Salman Rushdie

Salman Rushdie

Sir Ahmed Salman Rushdie (Kashmiri: अहमद सलमान रुशदी, احمد سلمان رشدی ; /sælˈmɑːn ˈrʊʃdi/; born 19 June 1947) is a British Indian novelist and essayist. His second novel, Midnight's Children (1981), won the Booker Prize in 1981. Much of his fiction is set on the Indian subcontinent. He is said to combine magical realism with historical fiction; his work is concerned with the many connections, disruptions and migrations between East and West.

His fourth novel, The Satanic Verses (1988), was the centre of a major controversy, provoking protests from Muslims in several countries, some violent. Death threats were made against him, including a fatwā issued by Ayatollah Ruhollah Khomeini, the Supreme Leader of Iran, on 14 February 1989.

Rushdie was appointed Commandeur de l'Ordre des Arts et des Lettres of France in January 1999. In June 2007, Queen Elizabeth II knighted him for his services to literature. In 2008, The Times ranked him thirteenth on its list of the fifty greatest British writers since 1945.

Since 2000, Rushdie has lived in the United States, where he has worked at Emory University and was elected to the American Academy of Arts and Letters. His most recent book is Joseph Anton: A Memoir, an account of his life in the wake of the controversy over The Satanic Verses.

Read more about Salman Rushdie:  Early Life and Family Background, The Satanic Verses and The fatwā, Knighthood, Religious and Political Beliefs, Personal Life, Awards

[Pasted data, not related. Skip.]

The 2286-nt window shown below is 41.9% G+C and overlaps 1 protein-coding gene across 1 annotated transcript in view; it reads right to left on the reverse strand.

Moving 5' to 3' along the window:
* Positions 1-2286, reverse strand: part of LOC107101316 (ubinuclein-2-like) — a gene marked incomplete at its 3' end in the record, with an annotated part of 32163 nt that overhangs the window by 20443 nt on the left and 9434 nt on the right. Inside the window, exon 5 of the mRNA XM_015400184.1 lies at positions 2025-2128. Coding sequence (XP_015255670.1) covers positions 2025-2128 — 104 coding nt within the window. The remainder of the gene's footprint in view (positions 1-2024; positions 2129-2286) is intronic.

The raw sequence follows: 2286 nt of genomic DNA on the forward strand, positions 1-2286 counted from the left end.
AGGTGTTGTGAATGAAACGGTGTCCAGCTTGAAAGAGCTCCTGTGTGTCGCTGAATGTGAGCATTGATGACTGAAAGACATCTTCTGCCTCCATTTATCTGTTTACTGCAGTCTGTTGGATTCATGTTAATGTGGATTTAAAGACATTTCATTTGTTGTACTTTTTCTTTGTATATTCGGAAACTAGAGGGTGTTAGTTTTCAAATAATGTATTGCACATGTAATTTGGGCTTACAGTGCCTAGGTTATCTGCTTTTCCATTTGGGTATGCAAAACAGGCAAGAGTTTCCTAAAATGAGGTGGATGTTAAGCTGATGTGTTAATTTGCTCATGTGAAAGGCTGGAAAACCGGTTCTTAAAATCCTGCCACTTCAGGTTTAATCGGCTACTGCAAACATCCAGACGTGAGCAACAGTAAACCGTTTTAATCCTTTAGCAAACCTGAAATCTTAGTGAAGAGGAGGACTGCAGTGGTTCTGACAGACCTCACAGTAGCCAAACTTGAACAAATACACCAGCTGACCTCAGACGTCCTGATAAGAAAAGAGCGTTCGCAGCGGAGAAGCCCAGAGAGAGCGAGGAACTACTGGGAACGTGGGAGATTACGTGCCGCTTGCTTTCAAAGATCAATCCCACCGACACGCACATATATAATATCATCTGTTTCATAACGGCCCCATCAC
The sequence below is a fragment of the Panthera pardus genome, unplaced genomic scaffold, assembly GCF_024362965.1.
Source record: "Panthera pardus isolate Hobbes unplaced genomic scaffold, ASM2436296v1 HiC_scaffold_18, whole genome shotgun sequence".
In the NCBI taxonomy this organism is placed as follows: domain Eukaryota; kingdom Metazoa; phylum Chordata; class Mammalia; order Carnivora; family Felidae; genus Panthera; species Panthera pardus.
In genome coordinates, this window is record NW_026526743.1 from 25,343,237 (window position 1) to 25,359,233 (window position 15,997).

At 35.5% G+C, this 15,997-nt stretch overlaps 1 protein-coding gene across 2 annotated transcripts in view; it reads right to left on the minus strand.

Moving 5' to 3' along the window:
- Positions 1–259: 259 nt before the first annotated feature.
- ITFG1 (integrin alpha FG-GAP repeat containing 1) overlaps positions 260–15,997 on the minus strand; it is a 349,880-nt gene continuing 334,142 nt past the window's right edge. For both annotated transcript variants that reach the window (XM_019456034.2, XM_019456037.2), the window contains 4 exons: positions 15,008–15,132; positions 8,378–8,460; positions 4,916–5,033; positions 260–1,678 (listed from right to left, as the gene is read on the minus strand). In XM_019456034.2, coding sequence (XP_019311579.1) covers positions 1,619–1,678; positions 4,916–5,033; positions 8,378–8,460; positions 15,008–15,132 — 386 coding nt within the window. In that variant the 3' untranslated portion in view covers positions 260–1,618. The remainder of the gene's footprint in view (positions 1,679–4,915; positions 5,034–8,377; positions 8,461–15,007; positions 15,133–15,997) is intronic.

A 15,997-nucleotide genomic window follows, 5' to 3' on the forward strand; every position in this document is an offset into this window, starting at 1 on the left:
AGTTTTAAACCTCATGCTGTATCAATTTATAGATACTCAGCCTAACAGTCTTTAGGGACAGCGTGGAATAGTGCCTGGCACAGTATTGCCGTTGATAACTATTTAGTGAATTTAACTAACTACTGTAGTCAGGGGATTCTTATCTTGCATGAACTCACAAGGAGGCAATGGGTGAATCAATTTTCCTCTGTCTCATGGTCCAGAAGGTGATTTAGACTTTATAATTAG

Famous quotes by salman rushdie:

    The acceptance that all that is solid has melted into the air, that reality and morality are not givens but imperfect human constructs, is the point from which fiction begins.
    Salman Rushdie (b. 1947)

    Names, once they are in common use, quickly become mere sounds, their etymology being buried, like so many of the earth’s marvels, beneath the dust of habit.
    Salman Rushdie (b. 1947)

    Doubt, it seems to me, is the central condition of a human being in the twentieth century.
    Salman Rushdie (b. 1947)

    Free speech is the whole thing, the whole ball game. Free speech is life itself.
    Salman Rushdie (b. 1948)

    I used to say: ‘there is a God-shaped hole in me.’ For a long time I stressed the absence, the hole. Now I find it is the shape which has become more important.
    Salman Rushdie (b. 1948)